Do you think multinational corporations are more vulnerable to audits? Though it makes sense to inspect the financial aspects of well-established companies, the reality is different. American small businesses observed a 41% rise in audits between 2005 and 2007. Corporations worth more than $10 million got inspected 29% less often than privately-owned businesses.
Flourishing entrepreneurs must worry about what triggers the Internal Revenue Service to examine their fiscal records. If you know what interests the IRS, you might avoid an audit since it’s a stressful, time-consuming, and monetarily dangerous experience. So, here are some significant reasons why companies get audited in 2021:
Red Flags That May Get Your Company Audited
The IRS disapproves of businesses underestimating their deadlines. Late filings don’t just result in heavy penalties but may also put you up on the government’s radar. On the other hand, filing your taxes on time seems agreeable to the IRS and doesn’t provoke any scrutiny.
Solution: Don’t wait until the last minute when it comes to filing your taxes.
Filing an amended return:
According to the IRS, amended returns go through a screening process. They may get audited since it shows the IRS that you aren’t sure about what’s happening at your company. Sometimes, the errors in your original tax return get ignored then its amended successor raises some eyebrows.
Solution: Don’t make mistakes in the original return in the first place and make it error-free. Hire a professional who has pursued BS accounting online or campus-based from a reputable institute. This accountant may file the original return on your behalf to avoid any mistakes, confusion, or other red flags.
It’s complex to verify revenue received in hard cash. So, large cash transactions alert the authorities, and you may find yourself audited by the IRS. So, be careful when buying a company car or purchasing a piece of business equipment via cash.
Solution: Always leave behind a proper money trail or prefer using a debit/credit card.
Using digital currency:
The world has become bewitched with the wonders of Bitcoin and Dogecoin. But this trend is fresh, and the IRS will be inclined to inspect your financial transactions if your business deals in the digital currency. So, please wait until we learn how this trend will influence our national economy.
Solution: Don’t center your organization around cryptocurrency.
Mixing business with pleasure:
Are you taking a client out to a ball game? Make sure that you buy the tickets with your money. Do you wish to vacation in the Bahamas? Fine! But don’t write it off as business expenditure. Keep your personal and business lives separate. You can’t spend the company’s money on your pleasures.
Solution: Don’t combine personal expenditures with business ones.
Errors and mistakes:
Errors can draw attention to your business and compel you to explain them in front of the IRS. The bigger the error, the easier it’s to get detected – may it be intentional or accidental. It caused by untrained employees and overlooked mistakes such as typos or unchecked spelling/grammar.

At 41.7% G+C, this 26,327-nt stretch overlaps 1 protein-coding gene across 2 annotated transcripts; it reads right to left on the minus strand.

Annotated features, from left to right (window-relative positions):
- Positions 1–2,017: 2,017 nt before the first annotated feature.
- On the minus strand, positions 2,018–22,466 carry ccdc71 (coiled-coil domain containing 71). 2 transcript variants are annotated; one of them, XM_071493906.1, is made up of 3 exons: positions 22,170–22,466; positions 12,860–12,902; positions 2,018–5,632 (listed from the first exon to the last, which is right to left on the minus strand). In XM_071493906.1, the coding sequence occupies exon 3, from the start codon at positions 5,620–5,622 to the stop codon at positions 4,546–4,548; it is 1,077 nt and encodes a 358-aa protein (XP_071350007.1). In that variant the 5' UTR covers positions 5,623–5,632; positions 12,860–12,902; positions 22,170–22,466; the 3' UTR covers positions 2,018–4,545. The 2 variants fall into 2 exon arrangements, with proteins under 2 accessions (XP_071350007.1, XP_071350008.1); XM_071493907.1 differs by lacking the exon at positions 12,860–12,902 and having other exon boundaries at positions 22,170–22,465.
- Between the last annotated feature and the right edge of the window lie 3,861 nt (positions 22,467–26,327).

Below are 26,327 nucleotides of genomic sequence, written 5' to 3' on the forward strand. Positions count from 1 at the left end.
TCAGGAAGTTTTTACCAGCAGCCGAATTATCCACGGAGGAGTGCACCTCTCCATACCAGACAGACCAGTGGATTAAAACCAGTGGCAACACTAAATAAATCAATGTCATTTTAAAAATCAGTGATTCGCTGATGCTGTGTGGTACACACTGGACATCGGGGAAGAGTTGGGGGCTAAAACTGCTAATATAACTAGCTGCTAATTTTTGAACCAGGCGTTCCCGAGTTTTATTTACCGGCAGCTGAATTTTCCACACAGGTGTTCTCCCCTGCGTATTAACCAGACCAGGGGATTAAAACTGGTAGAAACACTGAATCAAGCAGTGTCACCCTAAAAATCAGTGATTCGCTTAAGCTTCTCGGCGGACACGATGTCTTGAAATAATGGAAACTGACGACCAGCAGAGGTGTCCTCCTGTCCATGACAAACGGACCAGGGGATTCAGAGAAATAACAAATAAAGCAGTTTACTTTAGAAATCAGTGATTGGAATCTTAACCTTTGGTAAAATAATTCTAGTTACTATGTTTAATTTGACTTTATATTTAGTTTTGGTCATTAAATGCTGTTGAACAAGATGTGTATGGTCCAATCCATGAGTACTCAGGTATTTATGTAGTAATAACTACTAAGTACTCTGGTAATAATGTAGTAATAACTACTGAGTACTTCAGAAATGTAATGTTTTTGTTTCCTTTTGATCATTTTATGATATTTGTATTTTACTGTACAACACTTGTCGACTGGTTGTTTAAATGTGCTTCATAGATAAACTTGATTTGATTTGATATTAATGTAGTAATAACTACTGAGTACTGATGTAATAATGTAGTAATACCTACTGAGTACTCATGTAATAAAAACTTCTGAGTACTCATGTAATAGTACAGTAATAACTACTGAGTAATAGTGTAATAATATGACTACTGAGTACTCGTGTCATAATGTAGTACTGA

Solution: Use accounting software that minimizes these errors with digital automation.
Too many round numbers:
Don’t rely too much on round numbers or make it a habit to use round numbers. Unless you get instructed to round them off, the numbers shouldn’t be changed lest they seem modified. So, many businesses find themselves audited by the IRS for taking liberties with their calculations.
Solution: Always work in decimal points and don’t even use averages while filing your taxes.
Excessive charitable donations:
It’s soothing to see businesses being charitable but giving too much appears suspicious while dealing with the IRS. They get alerted when someone suddenly starts to donate large sums of money. Since organizations may give money to charity to avoid taxes.
Solution: Make YOY (year-over-year) donations and always donate to nonprofits.
Claiming rental losses:
The IRS defines the renting of a proper as a passive activity. Since you merely possess an asset. Even if it doesn’t generate income, you can’t claim losses for this non-service. So, claiming rental losses will arouse someone’s suspicions at the IRS, and your business may get audited by their agents.
Solution: If your gross income doesn’t exceed $150,000, you can claim less than $25,000 in losses. But if you make around $100,000, it’s possible to claim a total of $25,000! Though you spend 50% of your time working in the real estate industry, there’s no limit to rental losses you may claim.
In the end, the biggest reason why the IRS targets a business is when they believe the owner hasn’t reported all of his/her taxable income. Hiding some portion/s of your income is a big “no-no” when we talk about the IRS. If you’re withholding income, it may lead to an audit.
Solution: Don’t hide your income and report anything you’ve stored in an offshore bank account.
Nobody wants to be audited by the IRS! As the story goes, even Joker is afraid of getting caught by them for financial misdeeds. But how likely are you to go through an inspection by the IRS? Well, it isn’t much likely since the IRS audited just over 700,000 tax returns in 2019. Should you be afraid of the IRS?
If you haven’t misrepresented yourself, an audit by the IRS won’t be anything more than a nuisance. Business owners should worry about the IRS only if your business makes over $1 million every year. Moreover, the failure to report all of your income or claiming disproportionate business deductions also makes you susceptible to strict financial scrutiny.